The vicious international terrorists of COBRA could never stop GI Joe, but he's finally met his match, at least temporarily. This year'sGI Joe Fest
-- an annual film festival of stop-motion animation starring everyone's favorite military action figure -- that was scheduled for Saturday, September 22 has been canceled. Tragically, financial and legal issues seem to have succeeded where supervillains like Destro failed.
See also: - Q&A: Gio Toninelo, the man behind GI Joe Fest and Pond Patrol, on movies and miniatures - Boys and their toys: Gio Toninelo is living the dream -- and his wife doesn't mind. - Freaky Friday: Zombie Zombie, aliens, GI Joes together at last
"We lost our main sponsors and that kind of bummed me out," explains Gio Toninelo, the festival's creator. "We [also] got a couple movies with copyrighted soundtracks. We're trying to stop doing that and rescore those movies, with the filmmakers' permission, so we don't get in trouble."
Fans of the real American hero and/or stop-motion animation should take heart, though -- Toninelo promises this is only a temporary setback. He plans to bring back the festival next year, possibly as early as next spring. And when it does come back, he promises it will be worth the wait.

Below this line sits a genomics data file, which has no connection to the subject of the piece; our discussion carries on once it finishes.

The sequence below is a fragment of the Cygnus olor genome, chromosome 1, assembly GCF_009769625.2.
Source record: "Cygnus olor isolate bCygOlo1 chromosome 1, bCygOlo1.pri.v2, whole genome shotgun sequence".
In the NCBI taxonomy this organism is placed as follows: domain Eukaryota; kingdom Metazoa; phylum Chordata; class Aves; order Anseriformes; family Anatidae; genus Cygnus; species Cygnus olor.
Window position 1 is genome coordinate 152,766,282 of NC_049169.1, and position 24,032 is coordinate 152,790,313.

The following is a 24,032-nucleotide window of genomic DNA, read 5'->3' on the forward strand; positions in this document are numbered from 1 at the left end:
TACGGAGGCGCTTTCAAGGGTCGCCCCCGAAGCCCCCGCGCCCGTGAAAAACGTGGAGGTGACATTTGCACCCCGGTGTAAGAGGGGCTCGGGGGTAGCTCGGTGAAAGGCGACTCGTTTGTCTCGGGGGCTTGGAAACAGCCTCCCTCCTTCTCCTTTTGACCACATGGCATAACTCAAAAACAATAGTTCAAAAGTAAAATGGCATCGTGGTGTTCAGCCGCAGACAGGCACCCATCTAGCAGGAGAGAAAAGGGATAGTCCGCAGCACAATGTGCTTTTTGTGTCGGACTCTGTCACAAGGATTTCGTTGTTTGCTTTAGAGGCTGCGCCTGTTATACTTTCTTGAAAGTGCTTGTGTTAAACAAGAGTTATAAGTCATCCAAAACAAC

"We're doing good. We've got lots of new films, a lot of foreign stuff -- a lot of South American films, a couple of Mexican films," he says. "This time around we actually have a lot of [films from] soldiers. We got a lot of submissions from soldiers that fought in Afghanistan. In their downtime they were shooting stuff in their barracks, which is really cool."
The time off is not going to waste, either. Toninelo has been hard at work with fellow GI Joe enthusiasts Anthony Ilaqua (writer) and Hutt Wigley (animator) to create some original material for the fest, building on the success of his previous collaboration with Ilaqua, "Pastrami on Rye." One of those films, Resort to Ice, is in post-production and another, Max Helms -- described by Toninelo as a "film noir crossed with Indiana Jones kind of thing" -- is in development.
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When the festival returns, Toninelo says he hopes to take it on the road again -- last time around he visited six US cities and two countries -- and may even look to expand the scope to other stop-motion animated films as well. In the meantime, he's still accepting submissions, should you be struck suddenly with an idea for a mashup about the secret dream of one toy soldier to become a My Little Pony jockey that will bring the world of Bronies and Joe fans together at last.